' Bah ! we are talking around in a circle, and getting hack to where we began. Let us come to the point. It is not for your reckless elopement with your step-father'b pupil, when you were driven from home by cruelty ; it is not for your false marriage with Stillwater, when you yourself were deceived ; but because, with all these ante cedents against you-antecedents which con stituted you, however unjustly, a pariah, who should have lived quietly and obscurely, but who instead took advantage of kindness 1shown her, and betrayed the family who sheltered her by luring into a disgraceful marriage its revered father, and bringing to deep dishononr the gray head of Aaron Rockharrt, a man of stern integrity and unblemished reputation - you should be 1 denounced and punished.' ' Oh, Fabian, have mercy! have mercy! You would not now, after years of friendship, ruin me ' ' Listen to me. You checkmated me in that matter of the cottage and income. Yes, simple as you seem, and sharp as I may appear, you certainly managed to take all and give nothing. And when you found out that you could not take my hand and my name, you waylaid me at the railway station when r was on my wedding tour, and you swore to he revenged. T laughed at you. I advisedl you to be anything rather than dramatic. I never imagined the possi hility of your threatened revenge taking the form of your marriage. Well, my dear, you have your revenge, I admit ; but in your blindness you could not see that revenge itself might be met by retribution I ' ' You are a fiend to talk to me so I a fiend!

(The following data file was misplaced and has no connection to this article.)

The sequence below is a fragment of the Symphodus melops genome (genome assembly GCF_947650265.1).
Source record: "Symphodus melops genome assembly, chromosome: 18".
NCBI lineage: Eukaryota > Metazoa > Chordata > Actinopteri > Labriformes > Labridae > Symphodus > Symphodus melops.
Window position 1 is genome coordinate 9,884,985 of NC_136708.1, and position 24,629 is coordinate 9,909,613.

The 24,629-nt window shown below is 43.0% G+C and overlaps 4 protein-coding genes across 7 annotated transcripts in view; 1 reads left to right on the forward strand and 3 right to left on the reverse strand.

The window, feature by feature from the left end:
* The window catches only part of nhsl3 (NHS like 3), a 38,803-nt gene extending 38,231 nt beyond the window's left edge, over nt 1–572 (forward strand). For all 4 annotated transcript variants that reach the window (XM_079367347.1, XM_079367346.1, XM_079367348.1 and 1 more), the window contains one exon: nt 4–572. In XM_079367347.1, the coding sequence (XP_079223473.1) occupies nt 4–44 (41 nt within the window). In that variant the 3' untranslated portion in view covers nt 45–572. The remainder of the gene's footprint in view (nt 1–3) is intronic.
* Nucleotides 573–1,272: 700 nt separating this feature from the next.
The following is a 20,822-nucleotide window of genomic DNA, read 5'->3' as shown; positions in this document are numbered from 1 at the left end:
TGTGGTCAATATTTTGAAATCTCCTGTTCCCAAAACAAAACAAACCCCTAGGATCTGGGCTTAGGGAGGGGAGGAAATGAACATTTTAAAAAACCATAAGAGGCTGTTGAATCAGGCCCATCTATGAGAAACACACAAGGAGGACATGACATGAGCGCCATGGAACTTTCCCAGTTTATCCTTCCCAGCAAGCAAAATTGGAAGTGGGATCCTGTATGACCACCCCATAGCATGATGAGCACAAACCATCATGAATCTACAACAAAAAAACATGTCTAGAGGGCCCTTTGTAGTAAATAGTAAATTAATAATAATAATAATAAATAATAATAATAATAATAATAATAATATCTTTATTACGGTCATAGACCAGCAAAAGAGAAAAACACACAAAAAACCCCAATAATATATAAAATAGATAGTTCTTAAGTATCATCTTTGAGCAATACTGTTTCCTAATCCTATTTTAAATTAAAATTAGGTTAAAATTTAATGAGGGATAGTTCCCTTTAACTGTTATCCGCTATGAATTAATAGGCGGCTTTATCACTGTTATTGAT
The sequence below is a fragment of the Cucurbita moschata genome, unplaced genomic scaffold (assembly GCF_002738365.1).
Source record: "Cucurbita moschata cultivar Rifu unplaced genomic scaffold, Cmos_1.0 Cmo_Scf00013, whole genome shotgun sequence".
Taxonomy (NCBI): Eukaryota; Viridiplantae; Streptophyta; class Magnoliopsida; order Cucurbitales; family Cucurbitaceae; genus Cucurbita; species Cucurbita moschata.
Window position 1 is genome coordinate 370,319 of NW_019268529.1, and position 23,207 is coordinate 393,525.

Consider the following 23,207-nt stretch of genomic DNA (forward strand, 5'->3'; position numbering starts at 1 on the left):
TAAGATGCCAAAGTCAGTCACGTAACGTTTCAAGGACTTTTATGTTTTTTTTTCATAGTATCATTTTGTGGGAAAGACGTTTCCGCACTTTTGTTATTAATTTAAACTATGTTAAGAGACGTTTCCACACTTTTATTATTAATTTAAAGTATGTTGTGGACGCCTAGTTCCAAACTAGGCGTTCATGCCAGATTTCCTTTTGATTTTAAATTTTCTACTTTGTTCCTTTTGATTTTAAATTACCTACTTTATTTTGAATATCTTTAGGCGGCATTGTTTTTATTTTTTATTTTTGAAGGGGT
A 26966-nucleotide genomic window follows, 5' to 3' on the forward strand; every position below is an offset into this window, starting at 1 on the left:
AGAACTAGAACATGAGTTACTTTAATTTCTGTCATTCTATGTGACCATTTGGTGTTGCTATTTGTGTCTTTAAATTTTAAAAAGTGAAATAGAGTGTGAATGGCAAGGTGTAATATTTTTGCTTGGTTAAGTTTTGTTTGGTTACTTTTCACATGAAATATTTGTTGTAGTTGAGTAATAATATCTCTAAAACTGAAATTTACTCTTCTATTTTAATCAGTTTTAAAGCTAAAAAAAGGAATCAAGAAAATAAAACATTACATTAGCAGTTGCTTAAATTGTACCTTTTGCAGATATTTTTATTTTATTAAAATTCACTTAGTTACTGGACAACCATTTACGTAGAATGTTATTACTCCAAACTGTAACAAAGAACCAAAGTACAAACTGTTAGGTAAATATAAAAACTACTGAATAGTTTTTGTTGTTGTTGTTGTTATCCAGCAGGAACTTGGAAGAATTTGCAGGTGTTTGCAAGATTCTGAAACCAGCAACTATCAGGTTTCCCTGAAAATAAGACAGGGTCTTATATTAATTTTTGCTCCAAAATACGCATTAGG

Fabian Itockh,.rrt,' exclaimed rose, burs ting into hlystorical subs and tetrs. SNow, bne quiet, my child ; you'll raise the house, and tleii tllere will hI an explosion.' ' dor:'t care if there will Ib.. -LYou are cruel, savage, barbarous I1 never mll(!anti to do any hlarm by malrrying lMr. ltooklnhart. I unever meant to be revenged on you or anybody. I only said so because I was so excited by your desortion of me. I ,married the old gentleman for It refuge from the world. I meant to do my duty by him, though he is as cross as a hoear with a bruised head. Bult do your worst; T don't CarlO. I would just ao lief die is live. "T mll tired of trying to be gool, tired of trying to please people; tired, oh, very tired of living I ' SCollme, come,' sari the soft hearted Mir. F'abian ; 'none of that nonlseonse. Plnco yourself in iny hands, to be guided by me ntnd to work for my interests, tand none of these evils shall happen to you. You shall live and dic in wealth and luxury, my father's honoured wife, and mistress of Bock hohl.' ' Whlat is it you wanti mo to do for you 7 What can I do for for youi, indeed, powerless as I anm 7' she inquired at last, 'You must use all your influence with my father in my interests, and use it discretely, perr;iveringly,' lie whispered. ' But T haIe no influence. Never was the young wife of an old man--nd I am young in comparison to him-treated so harshly. I anm not his pot; I am his slave,' she com plained 'But you must obtain influence over him. You can do that. You are with him night and day when he is not at his business.